The Proverbs has much to say about women with harsh tongues – and none of it is good. Rather, the law of kindness is supposed to be on our tongues – wherever our tongues, our thoughts, are aimed.
When we trade harsh tongues and critical spirits for patience and kindness (fruits of the Spirit – fruits God promises are available to us through His Spirit), we become a new kind of critical and scary. We are essential, decisive, potent in our home atmospheres, so when that tone is kind, gentle, and patient instead of disapproving and harsh, we transform our homes into havens – not by lovely decor or scented candles, but by our own treatment of others.
Then we become critical, scary. We have the “potential to become disastrous” to the world, our flesh, and the devil.
The scary homeschool mom is considerate.
Homeschooling is great for the considerate mom. She can customize everything for her child. She can set up a soft and easy atmosphere where her children never have to encounter their own faults. That’s scary.
It is when we encounter our faults that we can deal with them. We do no one any favors when we rescue, hover, and remove all possibilities of failure. If we’re doing it for our children, we’re probably trying to do it for ourselves. We’re working for the formula that will result in smooth and easy days, days where we don’t have to be flustered or frustrated, where everything can be Nice. That’s scary.
The considerate homeschool mom sometimes scares herself when she realizes she’s overextended, when she realizes that everything she’s done to prevent failure is, well, failing.
The truly considerate mom does not shy away from hard things, from hard truths, from hard work, from hard conversations, from hard lines held against stubborn heads. She wants herself and her children to enter the world strong and stable, and she knows that takes exercise.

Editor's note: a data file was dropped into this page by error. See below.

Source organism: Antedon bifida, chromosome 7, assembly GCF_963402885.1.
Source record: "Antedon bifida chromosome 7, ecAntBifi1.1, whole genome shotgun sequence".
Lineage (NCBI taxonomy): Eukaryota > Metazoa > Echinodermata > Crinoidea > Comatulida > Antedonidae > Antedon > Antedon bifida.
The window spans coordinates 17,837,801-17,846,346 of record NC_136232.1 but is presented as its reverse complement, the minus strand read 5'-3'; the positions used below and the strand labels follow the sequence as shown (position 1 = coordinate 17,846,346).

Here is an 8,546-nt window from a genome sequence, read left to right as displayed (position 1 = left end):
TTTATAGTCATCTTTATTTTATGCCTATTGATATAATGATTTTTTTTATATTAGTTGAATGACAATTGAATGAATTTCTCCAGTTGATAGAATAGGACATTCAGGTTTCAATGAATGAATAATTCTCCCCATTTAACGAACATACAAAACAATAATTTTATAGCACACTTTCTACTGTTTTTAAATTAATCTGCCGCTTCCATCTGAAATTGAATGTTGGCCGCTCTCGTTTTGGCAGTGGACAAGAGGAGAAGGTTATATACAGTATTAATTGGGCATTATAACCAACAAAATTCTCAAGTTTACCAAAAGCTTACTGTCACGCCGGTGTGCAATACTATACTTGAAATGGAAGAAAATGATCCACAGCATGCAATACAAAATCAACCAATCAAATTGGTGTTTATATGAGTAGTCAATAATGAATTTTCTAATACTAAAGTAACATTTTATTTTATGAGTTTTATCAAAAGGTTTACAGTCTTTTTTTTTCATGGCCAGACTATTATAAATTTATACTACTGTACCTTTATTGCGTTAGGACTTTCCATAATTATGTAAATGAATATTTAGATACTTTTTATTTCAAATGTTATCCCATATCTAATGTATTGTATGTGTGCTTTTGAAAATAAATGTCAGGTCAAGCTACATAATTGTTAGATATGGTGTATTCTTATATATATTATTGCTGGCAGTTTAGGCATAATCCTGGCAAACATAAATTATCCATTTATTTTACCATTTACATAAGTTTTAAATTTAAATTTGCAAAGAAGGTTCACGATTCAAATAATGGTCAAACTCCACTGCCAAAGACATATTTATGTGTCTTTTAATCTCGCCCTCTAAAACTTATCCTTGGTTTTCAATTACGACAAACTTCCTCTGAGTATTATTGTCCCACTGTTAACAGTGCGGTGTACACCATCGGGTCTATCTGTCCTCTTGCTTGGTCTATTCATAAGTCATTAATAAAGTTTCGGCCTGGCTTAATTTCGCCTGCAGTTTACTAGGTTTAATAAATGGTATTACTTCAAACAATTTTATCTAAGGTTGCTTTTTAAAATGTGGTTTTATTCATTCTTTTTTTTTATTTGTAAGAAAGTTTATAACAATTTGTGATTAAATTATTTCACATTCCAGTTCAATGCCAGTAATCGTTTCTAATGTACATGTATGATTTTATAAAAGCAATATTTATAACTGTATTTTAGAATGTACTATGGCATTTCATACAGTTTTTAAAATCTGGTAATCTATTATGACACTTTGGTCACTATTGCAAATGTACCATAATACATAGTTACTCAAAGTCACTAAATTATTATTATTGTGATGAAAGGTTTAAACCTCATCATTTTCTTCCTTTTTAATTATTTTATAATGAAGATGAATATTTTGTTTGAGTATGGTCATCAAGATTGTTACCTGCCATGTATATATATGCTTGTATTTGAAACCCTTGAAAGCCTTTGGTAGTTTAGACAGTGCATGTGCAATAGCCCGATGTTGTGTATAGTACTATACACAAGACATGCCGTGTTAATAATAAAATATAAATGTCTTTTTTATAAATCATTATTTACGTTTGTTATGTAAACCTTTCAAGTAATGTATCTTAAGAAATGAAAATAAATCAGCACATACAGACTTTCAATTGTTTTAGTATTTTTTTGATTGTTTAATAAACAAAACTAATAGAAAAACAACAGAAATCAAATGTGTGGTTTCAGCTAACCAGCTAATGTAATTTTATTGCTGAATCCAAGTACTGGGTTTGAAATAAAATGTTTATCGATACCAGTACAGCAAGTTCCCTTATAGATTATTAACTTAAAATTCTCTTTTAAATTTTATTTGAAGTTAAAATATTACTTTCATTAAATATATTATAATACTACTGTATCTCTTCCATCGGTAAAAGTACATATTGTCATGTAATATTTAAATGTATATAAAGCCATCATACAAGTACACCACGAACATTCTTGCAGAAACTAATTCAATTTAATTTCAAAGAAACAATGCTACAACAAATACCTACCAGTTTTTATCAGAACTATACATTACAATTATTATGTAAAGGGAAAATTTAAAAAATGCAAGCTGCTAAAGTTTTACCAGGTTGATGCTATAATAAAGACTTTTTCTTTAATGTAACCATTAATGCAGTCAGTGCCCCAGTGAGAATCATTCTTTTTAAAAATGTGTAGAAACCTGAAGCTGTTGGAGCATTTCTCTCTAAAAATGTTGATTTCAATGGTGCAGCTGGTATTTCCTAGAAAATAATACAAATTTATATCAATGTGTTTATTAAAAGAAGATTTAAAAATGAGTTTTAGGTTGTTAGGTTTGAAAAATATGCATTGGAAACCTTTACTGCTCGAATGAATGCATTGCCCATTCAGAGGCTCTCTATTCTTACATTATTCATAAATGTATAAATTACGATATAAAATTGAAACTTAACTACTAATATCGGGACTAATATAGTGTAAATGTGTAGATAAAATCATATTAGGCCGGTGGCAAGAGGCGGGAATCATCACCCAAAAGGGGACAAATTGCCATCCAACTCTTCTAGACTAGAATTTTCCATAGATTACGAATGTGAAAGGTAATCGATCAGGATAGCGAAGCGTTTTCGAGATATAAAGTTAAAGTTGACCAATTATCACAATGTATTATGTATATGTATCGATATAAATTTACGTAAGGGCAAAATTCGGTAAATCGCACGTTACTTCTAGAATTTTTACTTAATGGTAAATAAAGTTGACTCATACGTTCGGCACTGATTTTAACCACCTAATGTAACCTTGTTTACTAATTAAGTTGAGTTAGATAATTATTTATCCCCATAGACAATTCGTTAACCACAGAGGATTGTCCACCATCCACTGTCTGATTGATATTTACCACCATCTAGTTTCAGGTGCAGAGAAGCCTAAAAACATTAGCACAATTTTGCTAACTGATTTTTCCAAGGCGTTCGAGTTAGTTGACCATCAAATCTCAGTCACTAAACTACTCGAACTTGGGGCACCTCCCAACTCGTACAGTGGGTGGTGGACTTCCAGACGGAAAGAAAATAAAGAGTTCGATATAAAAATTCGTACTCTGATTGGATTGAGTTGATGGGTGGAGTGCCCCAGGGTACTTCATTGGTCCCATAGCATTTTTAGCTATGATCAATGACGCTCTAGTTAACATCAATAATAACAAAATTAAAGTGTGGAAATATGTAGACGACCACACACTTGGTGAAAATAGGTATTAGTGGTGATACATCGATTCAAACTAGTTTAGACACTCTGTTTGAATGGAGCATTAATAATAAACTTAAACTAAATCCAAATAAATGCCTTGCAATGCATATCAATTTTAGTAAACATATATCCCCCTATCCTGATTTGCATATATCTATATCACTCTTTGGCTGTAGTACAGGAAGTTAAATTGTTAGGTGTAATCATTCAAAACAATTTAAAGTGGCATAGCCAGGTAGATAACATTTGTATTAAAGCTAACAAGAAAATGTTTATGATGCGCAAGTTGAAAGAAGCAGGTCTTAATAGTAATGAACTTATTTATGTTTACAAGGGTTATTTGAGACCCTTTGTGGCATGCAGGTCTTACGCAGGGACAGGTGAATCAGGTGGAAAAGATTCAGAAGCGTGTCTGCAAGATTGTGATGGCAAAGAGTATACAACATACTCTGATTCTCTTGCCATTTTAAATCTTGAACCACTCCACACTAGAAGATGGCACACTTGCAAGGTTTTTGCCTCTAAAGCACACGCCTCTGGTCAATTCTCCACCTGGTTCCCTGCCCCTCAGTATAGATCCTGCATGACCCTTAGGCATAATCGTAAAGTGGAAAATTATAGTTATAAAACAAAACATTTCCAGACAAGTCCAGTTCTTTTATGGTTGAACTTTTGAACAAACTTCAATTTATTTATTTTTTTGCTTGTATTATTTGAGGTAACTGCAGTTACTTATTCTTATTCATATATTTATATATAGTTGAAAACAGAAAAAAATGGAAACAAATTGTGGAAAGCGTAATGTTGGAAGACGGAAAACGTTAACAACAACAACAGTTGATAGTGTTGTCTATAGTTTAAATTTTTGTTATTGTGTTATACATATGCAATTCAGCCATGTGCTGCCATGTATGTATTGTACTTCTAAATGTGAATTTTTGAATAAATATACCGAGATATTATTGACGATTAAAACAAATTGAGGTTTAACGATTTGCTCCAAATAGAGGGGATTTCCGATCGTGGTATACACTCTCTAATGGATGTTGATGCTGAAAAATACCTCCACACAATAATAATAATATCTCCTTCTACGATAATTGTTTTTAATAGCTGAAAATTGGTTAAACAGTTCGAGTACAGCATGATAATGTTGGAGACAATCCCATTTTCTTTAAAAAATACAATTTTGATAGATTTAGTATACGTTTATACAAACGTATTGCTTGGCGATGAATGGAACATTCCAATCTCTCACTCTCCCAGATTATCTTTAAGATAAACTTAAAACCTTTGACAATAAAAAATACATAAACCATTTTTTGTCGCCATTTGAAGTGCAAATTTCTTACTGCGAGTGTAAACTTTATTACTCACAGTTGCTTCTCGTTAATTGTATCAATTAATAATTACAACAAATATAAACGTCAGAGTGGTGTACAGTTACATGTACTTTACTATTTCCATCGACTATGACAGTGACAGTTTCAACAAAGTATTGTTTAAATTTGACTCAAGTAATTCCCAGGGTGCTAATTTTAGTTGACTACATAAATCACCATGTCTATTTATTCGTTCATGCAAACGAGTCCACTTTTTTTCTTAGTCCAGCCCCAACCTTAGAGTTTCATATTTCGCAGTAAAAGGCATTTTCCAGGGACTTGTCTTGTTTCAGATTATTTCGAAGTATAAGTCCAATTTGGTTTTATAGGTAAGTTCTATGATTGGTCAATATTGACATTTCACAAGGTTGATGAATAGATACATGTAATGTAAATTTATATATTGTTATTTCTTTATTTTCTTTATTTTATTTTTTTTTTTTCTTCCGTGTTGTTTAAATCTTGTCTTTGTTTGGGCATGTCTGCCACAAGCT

She is considerate of her children (and herself) in the big picture, over the long haul, rather than considerate about momentary concerns and current convenience. She will make her children (and herself) increasingly scary to a world that loves instant gratification more than what’s good and right and true.
Let’s all be scary homeschool moms: Scary to a watching world that does not understand loving God more than self or selfless serving instead of pleasing and profiting self.
Get a Grip & a Game-Face
Do you spiral downward or upward? When you start to lose your grip on your situation, do you spin your wheels and devolve into chaos or listlessness? Or do you ratchet up and wind yourself up tight, stressing and lashing out and gripping control? Some of us simply bounce between these two extremes – a controlling tyrant one day to a zoned-out couch potato the next (control is exhausting, after all!).
Walk the narrow path between these two deep ditches with self-control instead of situation-control and purpose instead of panic. Exchange your apathy for liveliness and your sluggishness for stamina.